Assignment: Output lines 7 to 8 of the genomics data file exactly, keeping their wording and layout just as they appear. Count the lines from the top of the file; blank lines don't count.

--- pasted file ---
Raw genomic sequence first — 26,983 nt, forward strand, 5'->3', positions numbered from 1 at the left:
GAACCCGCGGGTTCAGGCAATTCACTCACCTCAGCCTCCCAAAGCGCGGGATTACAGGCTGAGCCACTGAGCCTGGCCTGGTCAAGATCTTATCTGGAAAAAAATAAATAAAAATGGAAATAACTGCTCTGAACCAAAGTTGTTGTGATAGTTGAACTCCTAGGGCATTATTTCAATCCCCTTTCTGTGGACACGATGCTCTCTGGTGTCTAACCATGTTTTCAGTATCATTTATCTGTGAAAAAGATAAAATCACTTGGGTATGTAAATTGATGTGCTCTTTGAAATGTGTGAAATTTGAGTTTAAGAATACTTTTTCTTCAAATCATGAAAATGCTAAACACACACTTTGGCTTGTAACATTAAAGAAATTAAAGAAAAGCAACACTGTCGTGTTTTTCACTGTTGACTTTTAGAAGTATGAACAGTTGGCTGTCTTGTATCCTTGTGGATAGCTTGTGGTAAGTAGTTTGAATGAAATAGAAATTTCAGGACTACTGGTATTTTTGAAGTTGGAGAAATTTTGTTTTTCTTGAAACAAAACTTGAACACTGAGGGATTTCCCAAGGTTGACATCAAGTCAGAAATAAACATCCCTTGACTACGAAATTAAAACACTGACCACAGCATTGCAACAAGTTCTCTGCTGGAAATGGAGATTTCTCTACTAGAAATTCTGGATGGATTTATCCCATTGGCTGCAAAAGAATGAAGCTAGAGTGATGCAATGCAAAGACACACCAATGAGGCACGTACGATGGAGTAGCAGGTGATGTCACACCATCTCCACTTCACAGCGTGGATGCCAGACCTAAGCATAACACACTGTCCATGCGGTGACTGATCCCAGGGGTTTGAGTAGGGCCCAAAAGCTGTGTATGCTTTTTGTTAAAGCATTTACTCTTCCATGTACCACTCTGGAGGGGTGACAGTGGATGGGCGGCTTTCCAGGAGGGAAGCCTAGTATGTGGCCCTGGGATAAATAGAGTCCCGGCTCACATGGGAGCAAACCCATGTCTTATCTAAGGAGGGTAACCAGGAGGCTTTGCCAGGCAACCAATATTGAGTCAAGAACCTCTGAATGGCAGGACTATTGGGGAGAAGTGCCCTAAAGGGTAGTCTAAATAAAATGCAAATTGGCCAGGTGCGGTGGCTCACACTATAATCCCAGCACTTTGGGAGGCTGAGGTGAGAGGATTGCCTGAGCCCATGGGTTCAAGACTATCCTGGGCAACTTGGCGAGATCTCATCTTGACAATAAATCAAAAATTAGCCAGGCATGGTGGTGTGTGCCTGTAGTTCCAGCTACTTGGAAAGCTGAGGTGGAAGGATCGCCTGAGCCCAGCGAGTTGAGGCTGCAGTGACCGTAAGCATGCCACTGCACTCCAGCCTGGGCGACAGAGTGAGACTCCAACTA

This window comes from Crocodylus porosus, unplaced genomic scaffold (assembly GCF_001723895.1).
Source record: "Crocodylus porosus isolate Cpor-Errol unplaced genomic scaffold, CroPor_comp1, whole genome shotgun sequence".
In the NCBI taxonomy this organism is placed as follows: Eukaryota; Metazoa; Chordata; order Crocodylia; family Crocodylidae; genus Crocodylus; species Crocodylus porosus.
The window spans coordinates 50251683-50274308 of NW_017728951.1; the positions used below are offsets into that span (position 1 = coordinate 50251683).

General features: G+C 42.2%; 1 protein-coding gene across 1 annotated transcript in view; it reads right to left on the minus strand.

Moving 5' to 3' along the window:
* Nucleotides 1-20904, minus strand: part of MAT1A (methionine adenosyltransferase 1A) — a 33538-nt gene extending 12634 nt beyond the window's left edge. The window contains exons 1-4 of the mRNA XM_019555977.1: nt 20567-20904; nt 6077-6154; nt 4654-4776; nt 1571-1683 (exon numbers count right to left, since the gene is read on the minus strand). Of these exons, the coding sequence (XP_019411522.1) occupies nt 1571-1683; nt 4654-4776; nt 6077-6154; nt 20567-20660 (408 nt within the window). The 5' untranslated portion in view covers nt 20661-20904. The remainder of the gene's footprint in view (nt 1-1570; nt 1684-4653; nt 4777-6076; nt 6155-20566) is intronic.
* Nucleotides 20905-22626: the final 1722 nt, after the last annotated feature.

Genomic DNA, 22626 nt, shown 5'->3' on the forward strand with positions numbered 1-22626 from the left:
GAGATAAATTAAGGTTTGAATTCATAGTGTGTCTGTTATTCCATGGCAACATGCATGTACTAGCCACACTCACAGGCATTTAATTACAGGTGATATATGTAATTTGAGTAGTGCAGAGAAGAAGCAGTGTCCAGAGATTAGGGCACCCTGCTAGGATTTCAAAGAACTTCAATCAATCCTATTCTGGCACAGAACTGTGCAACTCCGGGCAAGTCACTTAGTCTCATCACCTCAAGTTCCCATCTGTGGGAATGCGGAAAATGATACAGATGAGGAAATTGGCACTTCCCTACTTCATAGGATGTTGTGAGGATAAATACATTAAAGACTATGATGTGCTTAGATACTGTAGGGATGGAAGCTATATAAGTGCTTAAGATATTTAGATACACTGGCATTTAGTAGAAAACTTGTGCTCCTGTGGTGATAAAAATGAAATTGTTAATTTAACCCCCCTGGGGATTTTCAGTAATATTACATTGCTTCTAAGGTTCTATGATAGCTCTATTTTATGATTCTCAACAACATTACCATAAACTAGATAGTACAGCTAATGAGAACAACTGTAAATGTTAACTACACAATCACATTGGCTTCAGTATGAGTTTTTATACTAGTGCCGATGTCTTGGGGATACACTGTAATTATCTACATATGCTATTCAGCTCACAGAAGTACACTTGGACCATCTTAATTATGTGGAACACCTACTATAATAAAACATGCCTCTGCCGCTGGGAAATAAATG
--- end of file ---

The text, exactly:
General features: G+C 42.2%; 1 protein-coding gene across 1 annotated transcript in view; it reads right to left on the minus strand.

Moving 5' to 3' along the window: